What are the three biggest areas for cost containment with the Rye schools over the next 3-5 years? 


  1. Managing the implementation of the capital plan with brutal efficiency.
  2. Our teachers have been extremely collaborative moving to a tax-cap sustainable, career-oriented compensation growth model, but all of our contracts get renegotiated every few years and will always be areas where cost containment is at stake.
  3. We have the opportunity to continue to build more supportive, more effective and cost efficient special education programs by focusing on scaling and balancing in-district capabilities to the needs of our students.

Where did you go to grade school?

Repetto: Garden City Public Schools

Who was your favorite teacher in grade school and why?

Repetto: It’s an unfair question…making me remember names from that far back! My 10th grade math teacher challenged me to expect more out of myself and did it in a way that was both uniquely supportive and demanding that it sticks out to this day. The lessons remain, the names fade!

What is your favorite book? 

Repetto: Ugh, also an unfair question. It’s like picking a favorite food. If I had to pick just one author it would be Douglas Adams and The Hitchhikers Guide to The Galaxy…but I’m taking all six books of the trilogy.  See what I did there, sorry, I know, I’m a pain that way.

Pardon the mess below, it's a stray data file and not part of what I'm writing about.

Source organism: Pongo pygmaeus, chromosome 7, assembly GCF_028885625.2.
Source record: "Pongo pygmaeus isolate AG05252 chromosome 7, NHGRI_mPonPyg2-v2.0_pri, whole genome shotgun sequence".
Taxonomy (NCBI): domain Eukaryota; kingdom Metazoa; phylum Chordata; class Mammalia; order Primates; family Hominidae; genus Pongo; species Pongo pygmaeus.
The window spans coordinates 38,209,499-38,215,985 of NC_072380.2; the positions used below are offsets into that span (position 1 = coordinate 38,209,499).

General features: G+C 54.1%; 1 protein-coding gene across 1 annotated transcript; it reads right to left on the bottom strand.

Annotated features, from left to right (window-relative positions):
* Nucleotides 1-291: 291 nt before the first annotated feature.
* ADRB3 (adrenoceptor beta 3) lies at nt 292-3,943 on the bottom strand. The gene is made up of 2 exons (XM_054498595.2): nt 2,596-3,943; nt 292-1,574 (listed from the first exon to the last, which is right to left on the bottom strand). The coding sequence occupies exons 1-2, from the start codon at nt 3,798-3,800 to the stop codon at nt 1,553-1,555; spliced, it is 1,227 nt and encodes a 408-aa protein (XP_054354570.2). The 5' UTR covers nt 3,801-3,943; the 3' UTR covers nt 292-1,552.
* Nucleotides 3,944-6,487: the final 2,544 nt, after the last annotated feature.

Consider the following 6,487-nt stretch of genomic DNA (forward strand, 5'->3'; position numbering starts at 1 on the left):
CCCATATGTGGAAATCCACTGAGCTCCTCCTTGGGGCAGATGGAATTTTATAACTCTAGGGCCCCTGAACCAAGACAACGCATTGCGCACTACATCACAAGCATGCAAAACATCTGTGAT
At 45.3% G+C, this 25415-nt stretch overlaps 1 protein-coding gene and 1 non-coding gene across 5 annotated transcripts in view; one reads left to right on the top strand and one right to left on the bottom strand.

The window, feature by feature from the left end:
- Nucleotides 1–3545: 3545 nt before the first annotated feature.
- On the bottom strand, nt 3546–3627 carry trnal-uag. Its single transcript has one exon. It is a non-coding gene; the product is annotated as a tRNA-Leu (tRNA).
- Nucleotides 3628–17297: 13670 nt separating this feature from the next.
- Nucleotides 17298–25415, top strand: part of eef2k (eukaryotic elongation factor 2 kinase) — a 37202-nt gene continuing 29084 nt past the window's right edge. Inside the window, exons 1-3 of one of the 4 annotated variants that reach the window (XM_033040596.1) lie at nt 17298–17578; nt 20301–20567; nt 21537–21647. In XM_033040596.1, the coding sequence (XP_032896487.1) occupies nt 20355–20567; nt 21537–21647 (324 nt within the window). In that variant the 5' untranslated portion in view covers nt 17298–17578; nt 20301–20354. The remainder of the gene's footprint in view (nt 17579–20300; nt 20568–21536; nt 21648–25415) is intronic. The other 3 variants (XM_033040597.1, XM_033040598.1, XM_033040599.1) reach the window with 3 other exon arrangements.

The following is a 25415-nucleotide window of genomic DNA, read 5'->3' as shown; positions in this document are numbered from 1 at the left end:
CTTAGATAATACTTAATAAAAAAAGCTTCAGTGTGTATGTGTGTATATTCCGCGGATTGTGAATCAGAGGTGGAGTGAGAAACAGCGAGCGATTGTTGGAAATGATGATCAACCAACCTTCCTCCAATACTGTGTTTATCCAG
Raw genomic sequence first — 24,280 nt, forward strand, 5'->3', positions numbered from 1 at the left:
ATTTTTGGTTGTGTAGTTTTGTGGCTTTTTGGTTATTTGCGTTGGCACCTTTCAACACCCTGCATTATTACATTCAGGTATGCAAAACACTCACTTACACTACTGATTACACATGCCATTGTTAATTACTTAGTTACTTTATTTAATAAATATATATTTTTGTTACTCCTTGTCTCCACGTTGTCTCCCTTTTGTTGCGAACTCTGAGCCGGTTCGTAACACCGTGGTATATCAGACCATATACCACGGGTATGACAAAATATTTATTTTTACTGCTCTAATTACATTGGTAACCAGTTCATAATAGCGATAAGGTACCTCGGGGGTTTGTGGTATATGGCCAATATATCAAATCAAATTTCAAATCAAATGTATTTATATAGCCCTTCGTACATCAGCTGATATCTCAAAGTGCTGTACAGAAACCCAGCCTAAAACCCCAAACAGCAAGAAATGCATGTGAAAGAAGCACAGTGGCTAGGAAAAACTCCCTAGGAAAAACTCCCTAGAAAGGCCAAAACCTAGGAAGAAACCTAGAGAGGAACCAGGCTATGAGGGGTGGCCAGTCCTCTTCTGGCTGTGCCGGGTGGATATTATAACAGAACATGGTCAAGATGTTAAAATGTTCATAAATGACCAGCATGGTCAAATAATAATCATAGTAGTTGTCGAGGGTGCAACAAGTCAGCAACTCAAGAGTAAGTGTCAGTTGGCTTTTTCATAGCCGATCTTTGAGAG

What are you watching these days? 

Repetto: As much NCAA Lacrosse as possible, there’s a hole to fill from last year.

How many years have you lived in Rye?

Repetto: 18

Please provide links to:

Your LinkedIn: https://www.linkedin.com/in/christopher-repetto/

Your Twitter: @crep66

Your Facebook: https://www.facebook.com/christopher.repetto/

Your bio:

Chris Repetto has lived in Rye for 18 years, is completing his third Board term, and is the proud parent of two RHS graduates and a current freshman. Chris currently serves as Facilities Committee Chair and on the Audit Committee.  Formerly he served as Board Vice President for two years, Finance Committee Chair, and on the Curriculum Council Committee. A 30-year veteran of global financial services and consulting, Chris is Senior Advisor to the Promontory Financial Group, advising large financial institutions regarding regulatory risk and compliance, cyber security, and technology risk. He has a BA in Economics/Psychology and a Graduate Certificate in Finance from the University of Rochester and an MBA from  UVA’s Darden Graduate School of Business Administration.

Thanks Chris.